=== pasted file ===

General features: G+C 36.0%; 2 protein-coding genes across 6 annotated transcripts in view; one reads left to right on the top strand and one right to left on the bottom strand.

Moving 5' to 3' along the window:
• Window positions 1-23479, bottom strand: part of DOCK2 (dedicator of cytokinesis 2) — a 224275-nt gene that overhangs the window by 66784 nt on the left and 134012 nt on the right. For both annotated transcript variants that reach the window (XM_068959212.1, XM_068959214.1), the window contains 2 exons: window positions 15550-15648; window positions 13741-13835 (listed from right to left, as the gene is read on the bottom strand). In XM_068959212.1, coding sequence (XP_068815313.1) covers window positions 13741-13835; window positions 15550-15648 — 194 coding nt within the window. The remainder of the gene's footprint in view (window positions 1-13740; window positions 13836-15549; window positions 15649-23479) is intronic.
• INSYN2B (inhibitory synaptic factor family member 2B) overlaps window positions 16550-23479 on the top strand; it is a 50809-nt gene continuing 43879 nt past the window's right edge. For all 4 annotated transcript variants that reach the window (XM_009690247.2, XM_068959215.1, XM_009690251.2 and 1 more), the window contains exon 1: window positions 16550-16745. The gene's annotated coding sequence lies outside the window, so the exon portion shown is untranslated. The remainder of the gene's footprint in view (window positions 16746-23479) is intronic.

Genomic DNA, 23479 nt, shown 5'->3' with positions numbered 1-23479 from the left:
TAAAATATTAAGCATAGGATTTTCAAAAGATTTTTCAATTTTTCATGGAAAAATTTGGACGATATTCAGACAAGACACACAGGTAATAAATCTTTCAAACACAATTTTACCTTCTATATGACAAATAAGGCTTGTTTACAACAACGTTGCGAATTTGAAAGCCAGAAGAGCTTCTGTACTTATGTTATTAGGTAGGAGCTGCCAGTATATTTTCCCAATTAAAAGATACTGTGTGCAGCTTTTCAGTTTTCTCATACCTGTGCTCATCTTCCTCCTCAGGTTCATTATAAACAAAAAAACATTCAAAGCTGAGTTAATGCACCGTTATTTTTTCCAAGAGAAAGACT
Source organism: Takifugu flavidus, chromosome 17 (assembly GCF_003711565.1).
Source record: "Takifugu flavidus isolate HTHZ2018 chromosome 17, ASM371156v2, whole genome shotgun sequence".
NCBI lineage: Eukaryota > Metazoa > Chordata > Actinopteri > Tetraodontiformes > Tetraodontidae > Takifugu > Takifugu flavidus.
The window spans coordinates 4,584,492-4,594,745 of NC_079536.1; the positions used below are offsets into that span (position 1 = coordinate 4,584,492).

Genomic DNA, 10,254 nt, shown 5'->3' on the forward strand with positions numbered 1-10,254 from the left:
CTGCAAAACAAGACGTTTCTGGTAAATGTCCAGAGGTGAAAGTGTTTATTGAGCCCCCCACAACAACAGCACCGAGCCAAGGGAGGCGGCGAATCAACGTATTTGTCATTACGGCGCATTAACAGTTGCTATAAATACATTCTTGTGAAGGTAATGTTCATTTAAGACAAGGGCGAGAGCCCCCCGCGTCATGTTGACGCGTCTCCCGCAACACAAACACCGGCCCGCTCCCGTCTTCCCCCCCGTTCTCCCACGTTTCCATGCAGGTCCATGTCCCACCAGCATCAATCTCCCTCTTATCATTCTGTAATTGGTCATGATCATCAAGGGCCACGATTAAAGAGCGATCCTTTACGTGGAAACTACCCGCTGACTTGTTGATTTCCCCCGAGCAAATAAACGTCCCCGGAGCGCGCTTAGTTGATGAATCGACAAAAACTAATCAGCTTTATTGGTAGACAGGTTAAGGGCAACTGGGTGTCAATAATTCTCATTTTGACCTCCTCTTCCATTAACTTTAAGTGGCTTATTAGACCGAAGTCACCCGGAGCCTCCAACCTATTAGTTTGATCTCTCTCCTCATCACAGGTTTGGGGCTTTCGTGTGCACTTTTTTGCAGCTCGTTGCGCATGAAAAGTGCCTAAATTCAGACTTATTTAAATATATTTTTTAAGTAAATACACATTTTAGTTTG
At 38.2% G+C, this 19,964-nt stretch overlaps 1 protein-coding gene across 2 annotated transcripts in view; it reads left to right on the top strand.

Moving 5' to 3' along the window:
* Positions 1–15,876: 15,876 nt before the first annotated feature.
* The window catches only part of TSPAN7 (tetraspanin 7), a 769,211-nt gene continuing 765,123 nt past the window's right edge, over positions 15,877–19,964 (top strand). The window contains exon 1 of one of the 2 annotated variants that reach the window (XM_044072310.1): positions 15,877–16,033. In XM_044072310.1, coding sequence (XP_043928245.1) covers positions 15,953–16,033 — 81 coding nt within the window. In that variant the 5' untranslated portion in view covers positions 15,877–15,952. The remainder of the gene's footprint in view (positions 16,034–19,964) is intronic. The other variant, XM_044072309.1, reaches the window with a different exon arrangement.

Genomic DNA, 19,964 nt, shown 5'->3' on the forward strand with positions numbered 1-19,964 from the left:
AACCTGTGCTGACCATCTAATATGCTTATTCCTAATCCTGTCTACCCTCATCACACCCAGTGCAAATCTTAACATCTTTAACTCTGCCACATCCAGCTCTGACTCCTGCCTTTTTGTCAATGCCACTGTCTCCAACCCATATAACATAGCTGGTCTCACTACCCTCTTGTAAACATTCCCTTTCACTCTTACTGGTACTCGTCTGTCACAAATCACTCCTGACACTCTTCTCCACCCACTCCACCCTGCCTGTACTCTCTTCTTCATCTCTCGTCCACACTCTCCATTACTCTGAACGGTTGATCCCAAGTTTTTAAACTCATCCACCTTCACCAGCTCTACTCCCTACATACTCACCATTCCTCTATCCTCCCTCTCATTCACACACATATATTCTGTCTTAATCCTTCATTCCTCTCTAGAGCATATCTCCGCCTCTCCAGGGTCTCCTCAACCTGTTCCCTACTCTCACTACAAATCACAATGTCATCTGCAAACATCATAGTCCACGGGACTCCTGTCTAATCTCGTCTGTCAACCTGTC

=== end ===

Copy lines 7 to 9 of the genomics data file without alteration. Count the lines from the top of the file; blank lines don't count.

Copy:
Source organism: Takifugu flavidus, chromosome 17 (assembly GCF_003711565.1).
Source record: "Takifugu flavidus isolate HTHZ2018 chromosome 17, ASM371156v2, whole genome shotgun sequence".
NCBI lineage: Eukaryota > Metazoa > Chordata > Actinopteri > Tetraodontiformes > Tetraodontidae > Takifugu > Takifugu flavidus.